Political deadlock drags on in Nepal

By July 11, 2008

Nepal (MNN) — Nepal still has no
government in place to fill a post-monarchy political vacuum.  The former Hindu kingdom has been without leadership since May 28.

Just two weeks ago, the interim
prime minister resigned to make way for the Maoists to form a government. The former rebels won most seats in the
constitutional assembly elections but not enough to form their own
government. 

As prime minister, Girija Prasad
Koirala steered the country through the two-year long peace process that helped
put an end to a bitter civil war. Nepal's
constitutional assembly will be rewriting the country's constitution and will
also function as a de facto parliament for the immediate future.

With all the political wrangling,
attention has drifted away from sectarian issues. Christians who have faced persecution in the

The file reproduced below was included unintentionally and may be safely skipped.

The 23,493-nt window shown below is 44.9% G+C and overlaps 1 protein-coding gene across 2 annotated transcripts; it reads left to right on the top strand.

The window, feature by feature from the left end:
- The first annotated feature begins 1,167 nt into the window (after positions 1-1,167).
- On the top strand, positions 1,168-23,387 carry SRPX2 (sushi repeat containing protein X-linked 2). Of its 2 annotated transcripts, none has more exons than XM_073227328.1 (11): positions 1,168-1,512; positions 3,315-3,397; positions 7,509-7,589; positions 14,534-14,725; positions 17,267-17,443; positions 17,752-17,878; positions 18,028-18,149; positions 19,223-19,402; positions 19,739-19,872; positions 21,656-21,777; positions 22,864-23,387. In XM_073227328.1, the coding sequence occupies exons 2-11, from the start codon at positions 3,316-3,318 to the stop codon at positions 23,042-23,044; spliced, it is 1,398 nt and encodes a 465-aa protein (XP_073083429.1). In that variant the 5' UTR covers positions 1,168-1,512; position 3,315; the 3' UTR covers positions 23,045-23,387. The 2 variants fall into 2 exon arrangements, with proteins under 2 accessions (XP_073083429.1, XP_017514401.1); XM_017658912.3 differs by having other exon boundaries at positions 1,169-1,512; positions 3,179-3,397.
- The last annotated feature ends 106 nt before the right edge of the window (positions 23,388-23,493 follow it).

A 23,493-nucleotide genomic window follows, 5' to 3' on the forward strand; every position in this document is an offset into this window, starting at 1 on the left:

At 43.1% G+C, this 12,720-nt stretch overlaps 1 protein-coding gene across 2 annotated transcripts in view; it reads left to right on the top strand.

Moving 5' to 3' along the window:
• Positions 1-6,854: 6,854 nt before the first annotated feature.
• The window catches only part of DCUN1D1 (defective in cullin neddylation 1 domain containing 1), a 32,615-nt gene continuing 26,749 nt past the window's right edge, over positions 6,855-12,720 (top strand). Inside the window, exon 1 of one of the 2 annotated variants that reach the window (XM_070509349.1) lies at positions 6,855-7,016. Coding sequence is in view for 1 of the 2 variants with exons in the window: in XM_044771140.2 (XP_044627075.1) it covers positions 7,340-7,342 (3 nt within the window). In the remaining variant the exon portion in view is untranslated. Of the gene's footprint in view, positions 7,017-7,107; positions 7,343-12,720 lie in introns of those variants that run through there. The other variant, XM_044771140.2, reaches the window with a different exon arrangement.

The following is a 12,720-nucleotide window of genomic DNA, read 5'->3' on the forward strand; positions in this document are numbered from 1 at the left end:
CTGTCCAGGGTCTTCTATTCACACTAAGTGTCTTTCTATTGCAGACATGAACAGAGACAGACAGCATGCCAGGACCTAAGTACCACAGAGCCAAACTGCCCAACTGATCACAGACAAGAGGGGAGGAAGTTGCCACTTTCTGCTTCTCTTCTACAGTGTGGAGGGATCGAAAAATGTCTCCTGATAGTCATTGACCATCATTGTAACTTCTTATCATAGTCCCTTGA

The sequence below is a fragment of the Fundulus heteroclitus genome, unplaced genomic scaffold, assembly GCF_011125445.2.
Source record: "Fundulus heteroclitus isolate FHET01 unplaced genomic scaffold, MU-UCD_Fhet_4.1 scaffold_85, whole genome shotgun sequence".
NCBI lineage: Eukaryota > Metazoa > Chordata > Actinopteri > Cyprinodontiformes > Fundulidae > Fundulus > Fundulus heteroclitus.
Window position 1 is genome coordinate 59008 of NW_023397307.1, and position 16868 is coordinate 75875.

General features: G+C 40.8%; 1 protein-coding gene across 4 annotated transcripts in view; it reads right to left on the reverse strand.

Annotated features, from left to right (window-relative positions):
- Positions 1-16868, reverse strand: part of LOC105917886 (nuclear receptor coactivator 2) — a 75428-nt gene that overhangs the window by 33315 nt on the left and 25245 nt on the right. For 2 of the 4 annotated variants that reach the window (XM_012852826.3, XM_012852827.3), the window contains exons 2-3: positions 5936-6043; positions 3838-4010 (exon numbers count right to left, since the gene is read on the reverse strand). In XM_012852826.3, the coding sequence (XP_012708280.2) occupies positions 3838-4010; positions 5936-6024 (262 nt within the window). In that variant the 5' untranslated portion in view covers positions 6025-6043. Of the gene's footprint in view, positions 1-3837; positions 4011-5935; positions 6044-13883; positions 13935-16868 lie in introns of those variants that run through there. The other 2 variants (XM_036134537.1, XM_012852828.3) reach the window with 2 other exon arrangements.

past were sometimes political targets who refused to side with the government
or the rebels. 

However, the freedoms believers
are currently experiencing could change with a new regime.  It's that uncertainty that's driving a Christian Resources International partner, Pastor Reuben Rai (rye). CRI's Fred
Palmerton says, "His concerns are more that it won't last. Right now, the Hindu kingdom has become a
secular state. He's anxious to get on with it while those doors are open. He doesn't seem to have any fear of working
now. They are hungry for it. They gather
by the hundreds."

CRI sent a shipment of children's
materials last fall to Rai. In his thank
you letter, he wrote, "We will pray for you and for Christian Resources
International that your ministry will touch someone somewhere as you spread
the Word and help. Please remember us in your prayers. Your investment won't go
in vain. Surely God shall reward you for this."

You can help further the Gospel
in Nepal. Palmerton says, "Pray
that materials flow there and that the funds come in to send materials. It's about
$10.00 a pound to air freight this material in to Reuben."

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